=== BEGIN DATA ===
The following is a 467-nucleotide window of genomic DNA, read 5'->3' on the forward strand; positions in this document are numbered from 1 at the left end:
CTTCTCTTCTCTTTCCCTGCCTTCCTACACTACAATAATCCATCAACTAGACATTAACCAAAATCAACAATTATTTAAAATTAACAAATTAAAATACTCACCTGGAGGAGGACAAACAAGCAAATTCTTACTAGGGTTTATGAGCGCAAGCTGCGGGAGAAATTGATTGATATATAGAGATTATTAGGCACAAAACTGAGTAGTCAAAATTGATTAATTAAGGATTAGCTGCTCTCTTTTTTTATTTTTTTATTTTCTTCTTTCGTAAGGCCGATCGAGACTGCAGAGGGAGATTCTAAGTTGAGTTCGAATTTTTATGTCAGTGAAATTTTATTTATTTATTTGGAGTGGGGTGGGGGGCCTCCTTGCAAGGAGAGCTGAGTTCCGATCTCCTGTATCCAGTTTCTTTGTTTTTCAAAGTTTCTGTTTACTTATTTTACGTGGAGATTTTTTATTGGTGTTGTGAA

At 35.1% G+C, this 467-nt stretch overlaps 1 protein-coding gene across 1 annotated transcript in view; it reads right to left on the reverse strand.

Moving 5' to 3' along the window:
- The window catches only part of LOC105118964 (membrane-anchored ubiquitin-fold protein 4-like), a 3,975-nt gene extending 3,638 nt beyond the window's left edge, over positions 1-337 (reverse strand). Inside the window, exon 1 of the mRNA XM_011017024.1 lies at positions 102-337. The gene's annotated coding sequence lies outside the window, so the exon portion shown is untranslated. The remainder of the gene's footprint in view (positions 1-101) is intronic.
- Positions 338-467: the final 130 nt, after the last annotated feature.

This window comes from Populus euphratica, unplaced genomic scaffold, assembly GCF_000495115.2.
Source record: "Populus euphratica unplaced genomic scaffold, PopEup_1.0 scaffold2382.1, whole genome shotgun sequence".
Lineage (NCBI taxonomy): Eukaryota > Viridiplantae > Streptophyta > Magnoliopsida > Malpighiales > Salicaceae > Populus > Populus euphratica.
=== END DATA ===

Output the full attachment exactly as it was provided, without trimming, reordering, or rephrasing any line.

The following is a 467-nucleotide window of genomic DNA, read 5'->3' on the forward strand; positions in this document are numbered from 1 at the left end:
CTTCTCTTCTCTTTCCCTGCCTTCCTACACTACAATAATCCATCAACTAGACATTAACCAAAATCAACAATTATTTAAAATTAACAAATTAAAATACTCACCTGGAGGAGGACAAACAAGCAAATTCTTACTAGGGTTTATGAGCGCAAGCTGCGGGAGAAATTGATTGATATATAGAGATTATTAGGCACAAAACTGAGTAGTCAAAATTGATTAATTAAGGATTAGCTGCTCTCTTTTTTTATTTTTTTATTTTCTTCTTTCGTAAGGCCGATCGAGACTGCAGAGGGAGATTCTAAGTTGAGTTCGAATTTTTATGTCAGTGAAATTTTATTTATTTATTTGGAGTGGGGTGGGGGGCCTCCTTGCAAGGAGAGCTGAGTTCCGATCTCCTGTATCCAGTTTCTTTGTTTTTCAAAGTTTCTGTTTACTTATTTTACGTGGAGATTTTTTATTGGTGTTGTGAA

At 35.1% G+C, this 467-nt stretch overlaps 1 protein-coding gene across 1 annotated transcript in view; it reads right to left on the reverse strand.

Moving 5' to 3' along the window:
- The window catches only part of LOC105118964 (membrane-anchored ubiquitin-fold protein 4-like), a 3,975-nt gene extending 3,638 nt beyond the window's left edge, over positions 1-337 (reverse strand). Inside the window, exon 1 of the mRNA XM_011017024.1 lies at positions 102-337. The gene's annotated coding sequence lies outside the window, so the exon portion shown is untranslated. The remainder of the gene's footprint in view (positions 1-101) is intronic.
- Positions 338-467: the final 130 nt, after the last annotated feature.

This window comes from Populus euphratica, unplaced genomic scaffold, assembly GCF_000495115.2.
Source record: "Populus euphratica unplaced genomic scaffold, PopEup_1.0 scaffold2382.1, whole genome shotgun sequence".
Lineage (NCBI taxonomy): Eukaryota > Viridiplantae > Streptophyta > Magnoliopsida > Malpighiales > Salicaceae > Populus > Populus euphratica.